As a privileged space for the forging, affirming and contesting of identities (class, gender, local, national), the domestic interior is a key site of social and cultural generation and transformation. The process of home making is fundamental to social life, with its hybrid melding of tradition and modernity, gradually producing a personal, familial and collective palimpsest.
The symposium invited and selected papers about domestic interiors in Latin America in the 19th and 20th centuries, with the aim of illustrating and charting the changes that have permeated them within a framework of identity building, and particularly with reference to issues of class, gender and nation.
A one-day symposium, to which invited speakers contributed papers on their recent/current research on interiors.
In collaboration with the Histories of Home Specialist Subject Network.
The event brought together scholars from different disciplines to consider the role of advice literature in the study of the home, its design and interiors, recognising the significance of the source in shaping perceptions and representations of the domestic sphere. Examples of home decoration and household management advice, published from the second of half of the 19th century onwards, were discussed. Themes included the problematic nature of the relationship between ‘ideal' and ‘real' interiors and the multiple agendas and influences which have informed the production of different types of domestic advice.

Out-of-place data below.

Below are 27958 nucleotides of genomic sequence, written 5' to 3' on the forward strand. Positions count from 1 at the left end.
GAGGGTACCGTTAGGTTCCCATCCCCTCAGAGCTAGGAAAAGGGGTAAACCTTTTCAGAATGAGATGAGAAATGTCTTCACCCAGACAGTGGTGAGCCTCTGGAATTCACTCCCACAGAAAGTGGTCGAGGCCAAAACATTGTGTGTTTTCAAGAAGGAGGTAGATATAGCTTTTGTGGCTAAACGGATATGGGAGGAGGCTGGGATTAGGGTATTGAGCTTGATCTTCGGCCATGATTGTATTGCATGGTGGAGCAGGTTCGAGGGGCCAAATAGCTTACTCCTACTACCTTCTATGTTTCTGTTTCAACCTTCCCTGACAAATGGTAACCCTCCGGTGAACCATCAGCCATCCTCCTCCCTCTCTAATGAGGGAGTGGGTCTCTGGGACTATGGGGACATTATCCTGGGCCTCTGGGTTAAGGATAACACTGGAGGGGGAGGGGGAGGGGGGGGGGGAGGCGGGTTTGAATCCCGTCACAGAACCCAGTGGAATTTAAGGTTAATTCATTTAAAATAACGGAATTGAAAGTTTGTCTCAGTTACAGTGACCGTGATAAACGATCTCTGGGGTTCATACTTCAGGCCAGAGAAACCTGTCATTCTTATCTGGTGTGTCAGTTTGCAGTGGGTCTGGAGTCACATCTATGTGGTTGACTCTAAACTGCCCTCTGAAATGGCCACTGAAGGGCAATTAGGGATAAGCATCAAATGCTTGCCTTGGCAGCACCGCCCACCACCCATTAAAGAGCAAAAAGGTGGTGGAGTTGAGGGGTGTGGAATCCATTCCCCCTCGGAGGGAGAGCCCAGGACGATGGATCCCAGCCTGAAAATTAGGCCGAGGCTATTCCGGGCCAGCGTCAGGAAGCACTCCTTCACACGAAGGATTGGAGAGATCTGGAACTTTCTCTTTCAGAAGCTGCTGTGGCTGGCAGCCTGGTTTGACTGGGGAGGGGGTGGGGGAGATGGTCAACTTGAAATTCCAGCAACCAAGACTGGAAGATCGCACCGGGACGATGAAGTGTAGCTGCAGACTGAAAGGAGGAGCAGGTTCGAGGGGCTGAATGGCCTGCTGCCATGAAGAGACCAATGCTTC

In collaboration with the V&A Research and Education Departments
Developed as part of the British Design Season at the V&A, Spaces and Places: British Design 1948-2012 explored a range of public and private spaces – domestic spaces, educational spaces, retail spaces and leisure and transport environments – from the perspective of world-class British design in the post-war period.
Christopher Breward and Ghislaine Wood (curators of British Design 1948–2012: Innovation in the Modern Age), Christine Lalumia, Fiona Anderson, Alison Clarke, Cheryl Buckley, Janine Barker, Paul Gorman, Julian Powell Tuck, Piers Gough, Maurice Howard, Jules Lubbock, Alan Powers, Catherine Burke, Harriet McKay, Joe Kerr, Joe Moran.